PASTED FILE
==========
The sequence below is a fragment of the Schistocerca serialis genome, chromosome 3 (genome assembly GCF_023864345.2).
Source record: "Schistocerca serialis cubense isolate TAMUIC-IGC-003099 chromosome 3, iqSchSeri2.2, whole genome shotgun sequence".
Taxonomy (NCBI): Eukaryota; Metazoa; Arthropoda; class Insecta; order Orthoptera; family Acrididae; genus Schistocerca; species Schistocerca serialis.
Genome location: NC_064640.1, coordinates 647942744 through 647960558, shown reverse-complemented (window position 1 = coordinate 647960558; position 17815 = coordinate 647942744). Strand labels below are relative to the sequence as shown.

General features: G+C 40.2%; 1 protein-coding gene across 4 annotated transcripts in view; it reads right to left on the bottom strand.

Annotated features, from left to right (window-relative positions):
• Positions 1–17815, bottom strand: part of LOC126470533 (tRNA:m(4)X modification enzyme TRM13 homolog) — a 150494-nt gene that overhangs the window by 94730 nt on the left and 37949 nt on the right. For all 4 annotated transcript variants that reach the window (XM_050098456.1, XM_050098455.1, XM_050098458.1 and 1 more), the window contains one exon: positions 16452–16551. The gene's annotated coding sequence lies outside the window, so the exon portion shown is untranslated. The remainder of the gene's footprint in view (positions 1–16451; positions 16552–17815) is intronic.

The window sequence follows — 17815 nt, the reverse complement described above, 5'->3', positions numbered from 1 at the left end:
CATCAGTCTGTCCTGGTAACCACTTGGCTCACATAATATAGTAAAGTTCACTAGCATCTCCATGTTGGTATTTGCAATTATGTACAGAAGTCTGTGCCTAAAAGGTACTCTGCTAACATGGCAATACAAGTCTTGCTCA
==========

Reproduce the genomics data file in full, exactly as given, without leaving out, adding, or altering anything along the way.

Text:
The sequence below is a fragment of the Schistocerca serialis genome, chromosome 3 (genome assembly GCF_023864345.2).
Source record: "Schistocerca serialis cubense isolate TAMUIC-IGC-003099 chromosome 3, iqSchSeri2.2, whole genome shotgun sequence".
Taxonomy (NCBI): Eukaryota; Metazoa; Arthropoda; class Insecta; order Orthoptera; family Acrididae; genus Schistocerca; species Schistocerca serialis.
Genome location: NC_064640.1, coordinates 647942744 through 647960558, shown reverse-complemented (window position 1 = coordinate 647960558; position 17815 = coordinate 647942744). Strand labels below are relative to the sequence as shown.

General features: G+C 40.2%; 1 protein-coding gene across 4 annotated transcripts in view; it reads right to left on the bottom strand.

Annotated features, from left to right (window-relative positions):
• Positions 1–17815, bottom strand: part of LOC126470533 (tRNA:m(4)X modification enzyme TRM13 homolog) — a 150494-nt gene that overhangs the window by 94730 nt on the left and 37949 nt on the right. For all 4 annotated transcript variants that reach the window (XM_050098456.1, XM_050098455.1, XM_050098458.1 and 1 more), the window contains one exon: positions 16452–16551. The gene's annotated coding sequence lies outside the window, so the exon portion shown is untranslated. The remainder of the gene's footprint in view (positions 1–16451; positions 16552–17815) is intronic.

The window sequence follows — 17815 nt, the reverse complement described above, 5'->3', positions numbered from 1 at the left end:
CATCAGTCTGTCCTGGTAACCACTTGGCTCACATAATATAGTAAAGTTCACTAGCATCTCCATGTTGGTATTTGCAATTATGTACAGAAGTCTGTGCCTAAAAGGTACTCTGCTAACATGGCAATACAAGTCTTGCTCA